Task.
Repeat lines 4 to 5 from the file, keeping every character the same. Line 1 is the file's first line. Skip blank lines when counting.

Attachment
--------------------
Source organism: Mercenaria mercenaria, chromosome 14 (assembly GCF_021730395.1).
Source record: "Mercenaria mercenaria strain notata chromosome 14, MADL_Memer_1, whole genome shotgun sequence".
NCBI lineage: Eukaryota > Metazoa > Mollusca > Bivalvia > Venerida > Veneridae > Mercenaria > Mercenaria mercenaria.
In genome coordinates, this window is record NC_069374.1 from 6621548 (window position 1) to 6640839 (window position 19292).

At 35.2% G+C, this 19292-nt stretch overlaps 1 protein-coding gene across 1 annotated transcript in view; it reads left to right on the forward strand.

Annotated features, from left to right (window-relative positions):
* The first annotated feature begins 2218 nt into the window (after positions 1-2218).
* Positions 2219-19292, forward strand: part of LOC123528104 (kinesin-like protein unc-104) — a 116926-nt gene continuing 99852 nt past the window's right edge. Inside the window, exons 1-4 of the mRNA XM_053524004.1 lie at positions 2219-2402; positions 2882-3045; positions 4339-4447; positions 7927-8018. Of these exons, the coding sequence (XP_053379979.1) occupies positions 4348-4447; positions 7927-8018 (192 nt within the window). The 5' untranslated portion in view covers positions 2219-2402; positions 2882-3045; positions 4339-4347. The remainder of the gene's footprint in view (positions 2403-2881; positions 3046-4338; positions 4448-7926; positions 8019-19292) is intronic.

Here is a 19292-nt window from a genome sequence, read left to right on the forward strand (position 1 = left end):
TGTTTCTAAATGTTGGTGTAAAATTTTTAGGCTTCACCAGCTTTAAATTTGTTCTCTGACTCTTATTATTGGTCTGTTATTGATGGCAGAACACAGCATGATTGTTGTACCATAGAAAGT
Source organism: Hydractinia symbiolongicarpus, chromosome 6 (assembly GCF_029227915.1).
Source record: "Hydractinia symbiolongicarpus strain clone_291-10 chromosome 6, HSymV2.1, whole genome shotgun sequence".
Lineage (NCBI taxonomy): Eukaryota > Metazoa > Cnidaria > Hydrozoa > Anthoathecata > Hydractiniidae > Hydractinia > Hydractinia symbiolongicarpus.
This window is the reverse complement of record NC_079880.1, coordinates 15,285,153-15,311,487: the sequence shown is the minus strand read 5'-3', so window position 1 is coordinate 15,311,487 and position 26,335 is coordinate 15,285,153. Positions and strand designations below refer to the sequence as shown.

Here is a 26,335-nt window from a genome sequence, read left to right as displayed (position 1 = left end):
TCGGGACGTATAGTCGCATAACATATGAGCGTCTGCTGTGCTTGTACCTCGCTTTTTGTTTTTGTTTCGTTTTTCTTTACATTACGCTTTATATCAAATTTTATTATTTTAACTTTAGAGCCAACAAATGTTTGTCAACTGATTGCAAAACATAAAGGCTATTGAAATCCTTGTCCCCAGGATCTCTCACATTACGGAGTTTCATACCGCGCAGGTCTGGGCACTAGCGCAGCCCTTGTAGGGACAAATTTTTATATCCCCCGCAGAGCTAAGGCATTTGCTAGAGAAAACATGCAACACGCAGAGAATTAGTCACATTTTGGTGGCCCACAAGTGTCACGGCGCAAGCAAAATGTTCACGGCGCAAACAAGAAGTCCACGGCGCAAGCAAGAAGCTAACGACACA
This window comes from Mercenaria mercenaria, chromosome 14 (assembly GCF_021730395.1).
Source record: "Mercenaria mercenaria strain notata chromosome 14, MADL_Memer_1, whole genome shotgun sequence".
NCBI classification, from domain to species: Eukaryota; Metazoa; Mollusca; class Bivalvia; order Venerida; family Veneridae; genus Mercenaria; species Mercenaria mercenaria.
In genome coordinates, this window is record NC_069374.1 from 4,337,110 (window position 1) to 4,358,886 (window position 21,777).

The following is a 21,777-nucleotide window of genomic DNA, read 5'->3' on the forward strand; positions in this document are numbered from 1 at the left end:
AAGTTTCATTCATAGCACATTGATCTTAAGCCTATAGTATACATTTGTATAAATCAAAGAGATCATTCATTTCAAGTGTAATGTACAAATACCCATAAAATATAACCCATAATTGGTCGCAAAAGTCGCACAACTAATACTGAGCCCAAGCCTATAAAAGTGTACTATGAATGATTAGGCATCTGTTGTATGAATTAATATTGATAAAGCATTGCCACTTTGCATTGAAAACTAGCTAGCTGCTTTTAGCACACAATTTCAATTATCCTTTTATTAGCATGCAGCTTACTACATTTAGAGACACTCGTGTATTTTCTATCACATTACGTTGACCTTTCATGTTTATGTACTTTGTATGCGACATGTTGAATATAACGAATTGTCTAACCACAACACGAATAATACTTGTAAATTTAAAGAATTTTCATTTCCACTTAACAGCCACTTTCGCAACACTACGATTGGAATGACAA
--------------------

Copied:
In genome coordinates, this window is record NC_069374.1 from 6621548 (window position 1) to 6640839 (window position 19292).

At 35.2% G+C, this 19292-nt stretch overlaps 1 protein-coding gene across 1 annotated transcript in view; it reads left to right on the forward strand.